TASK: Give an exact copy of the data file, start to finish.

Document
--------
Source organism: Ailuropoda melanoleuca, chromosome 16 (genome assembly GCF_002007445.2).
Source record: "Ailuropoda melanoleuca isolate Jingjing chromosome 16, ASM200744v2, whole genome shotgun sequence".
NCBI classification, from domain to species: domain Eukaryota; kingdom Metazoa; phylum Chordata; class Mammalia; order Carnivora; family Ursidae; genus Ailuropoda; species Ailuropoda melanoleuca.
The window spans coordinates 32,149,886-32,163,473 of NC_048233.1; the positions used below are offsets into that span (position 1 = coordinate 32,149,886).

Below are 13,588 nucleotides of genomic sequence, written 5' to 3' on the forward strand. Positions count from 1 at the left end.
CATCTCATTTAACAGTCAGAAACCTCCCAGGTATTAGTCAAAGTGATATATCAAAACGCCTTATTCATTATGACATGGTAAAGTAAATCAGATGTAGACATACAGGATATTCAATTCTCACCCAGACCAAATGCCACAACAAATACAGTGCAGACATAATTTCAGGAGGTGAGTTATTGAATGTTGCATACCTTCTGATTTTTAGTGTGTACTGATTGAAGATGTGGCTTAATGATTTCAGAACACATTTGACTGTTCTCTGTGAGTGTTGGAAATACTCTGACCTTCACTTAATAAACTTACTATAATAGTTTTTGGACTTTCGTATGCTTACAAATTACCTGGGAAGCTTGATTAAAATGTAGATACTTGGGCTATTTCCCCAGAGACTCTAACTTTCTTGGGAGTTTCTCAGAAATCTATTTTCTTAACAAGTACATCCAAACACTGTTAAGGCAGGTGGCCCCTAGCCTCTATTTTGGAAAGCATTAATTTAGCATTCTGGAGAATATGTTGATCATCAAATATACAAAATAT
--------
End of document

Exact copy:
Source organism: Ailuropoda melanoleuca, chromosome 16 (genome assembly GCF_002007445.2).
Source record: "Ailuropoda melanoleuca isolate Jingjing chromosome 16, ASM200744v2, whole genome shotgun sequence".
NCBI classification, from domain to species: domain Eukaryota; kingdom Metazoa; phylum Chordata; class Mammalia; order Carnivora; family Ursidae; genus Ailuropoda; species Ailuropoda melanoleuca.
The window spans coordinates 32,149,886-32,163,473 of NC_048233.1; the positions used below are offsets into that span (position 1 = coordinate 32,149,886).

Below are 13,588 nucleotides of genomic sequence, written 5' to 3' on the forward strand. Positions count from 1 at the left end.
CATCTCATTTAACAGTCAGAAACCTCCCAGGTATTAGTCAAAGTGATATATCAAAACGCCTTATTCATTATGACATGGTAAAGTAAATCAGATGTAGACATACAGGATATTCAATTCTCACCCAGACCAAATGCCACAACAAATACAGTGCAGACATAATTTCAGGAGGTGAGTTATTGAATGTTGCATACCTTCTGATTTTTAGTGTGTACTGATTGAAGATGTGGCTTAATGATTTCAGAACACATTTGACTGTTCTCTGTGAGTGTTGGAAATACTCTGACCTTCACTTAATAAACTTACTATAATAGTTTTTGGACTTTCGTATGCTTACAAATTACCTGGGAAGCTTGATTAAAATGTAGATACTTGGGCTATTTCCCCAGAGACTCTAACTTTCTTGGGAGTTTCTCAGAAATCTATTTTCTTAACAAGTACATCCAAACACTGTTAAGGCAGGTGGCCCCTAGCCTCTATTTTGGAAAGCATTAATTTAGCATTCTGGAGAATATGTTGATCATCAAATATACAAAATAT